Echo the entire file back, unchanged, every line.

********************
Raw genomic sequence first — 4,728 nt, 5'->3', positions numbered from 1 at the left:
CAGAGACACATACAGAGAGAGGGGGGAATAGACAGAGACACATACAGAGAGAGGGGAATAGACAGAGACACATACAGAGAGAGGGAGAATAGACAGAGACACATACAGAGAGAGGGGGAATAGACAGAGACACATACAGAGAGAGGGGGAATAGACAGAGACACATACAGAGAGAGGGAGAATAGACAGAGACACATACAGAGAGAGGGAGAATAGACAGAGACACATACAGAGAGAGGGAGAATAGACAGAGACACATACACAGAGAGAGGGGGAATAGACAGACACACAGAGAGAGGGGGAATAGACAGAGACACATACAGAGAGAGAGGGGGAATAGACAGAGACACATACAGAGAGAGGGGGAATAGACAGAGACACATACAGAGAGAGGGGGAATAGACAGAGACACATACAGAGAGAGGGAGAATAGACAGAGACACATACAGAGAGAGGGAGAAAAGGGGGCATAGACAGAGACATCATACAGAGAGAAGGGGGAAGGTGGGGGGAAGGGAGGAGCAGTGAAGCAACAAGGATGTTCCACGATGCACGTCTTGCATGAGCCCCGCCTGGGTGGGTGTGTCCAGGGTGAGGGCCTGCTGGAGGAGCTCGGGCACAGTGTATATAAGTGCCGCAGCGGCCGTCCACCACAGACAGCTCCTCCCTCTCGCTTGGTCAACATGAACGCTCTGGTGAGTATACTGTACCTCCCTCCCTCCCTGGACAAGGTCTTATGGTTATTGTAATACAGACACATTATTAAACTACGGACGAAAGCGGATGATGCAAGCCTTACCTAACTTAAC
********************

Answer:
Raw genomic sequence first — 4,728 nt, 5'->3', positions numbered from 1 at the left:
CAGAGACACATACAGAGAGAGGGGGGAATAGACAGAGACACATACAGAGAGAGGGGAATAGACAGAGACACATACAGAGAGAGGGAGAATAGACAGAGACACATACAGAGAGAGGGGGAATAGACAGAGACACATACAGAGAGAGGGGGAATAGACAGAGACACATACAGAGAGAGGGAGAATAGACAGAGACACATACAGAGAGAGGGAGAATAGACAGAGACACATACAGAGAGAGGGAGAATAGACAGAGACACATACACAGAGAGAGGGGGAATAGACAGACACACAGAGAGAGGGGGAATAGACAGAGACACATACAGAGAGAGAGGGGGAATAGACAGAGACACATACAGAGAGAGGGGGAATAGACAGAGACACATACAGAGAGAGGGGGAATAGACAGAGACACATACAGAGAGAGGGAGAATAGACAGAGACACATACAGAGAGAGGGAGAAAAGGGGGCATAGACAGAGACATCATACAGAGAGAAGGGGGAAGGTGGGGGGAAGGGAGGAGCAGTGAAGCAACAAGGATGTTCCACGATGCACGTCTTGCATGAGCCCCGCCTGGGTGGGTGTGTCCAGGGTGAGGGCCTGCTGGAGGAGCTCGGGCACAGTGTATATAAGTGCCGCAGCGGCCGTCCACCACAGACAGCTCCTCCCTCTCGCTTGGTCAACATGAACGCTCTGGTGAGTATACTGTACCTCCCTCCCTCCCTGGACAAGGTCTTATGGTTATTGTAATACAGACACATTATTAAACTACGGACGAAAGCGGATGATGCAAGCCTTACCTAACTTAAC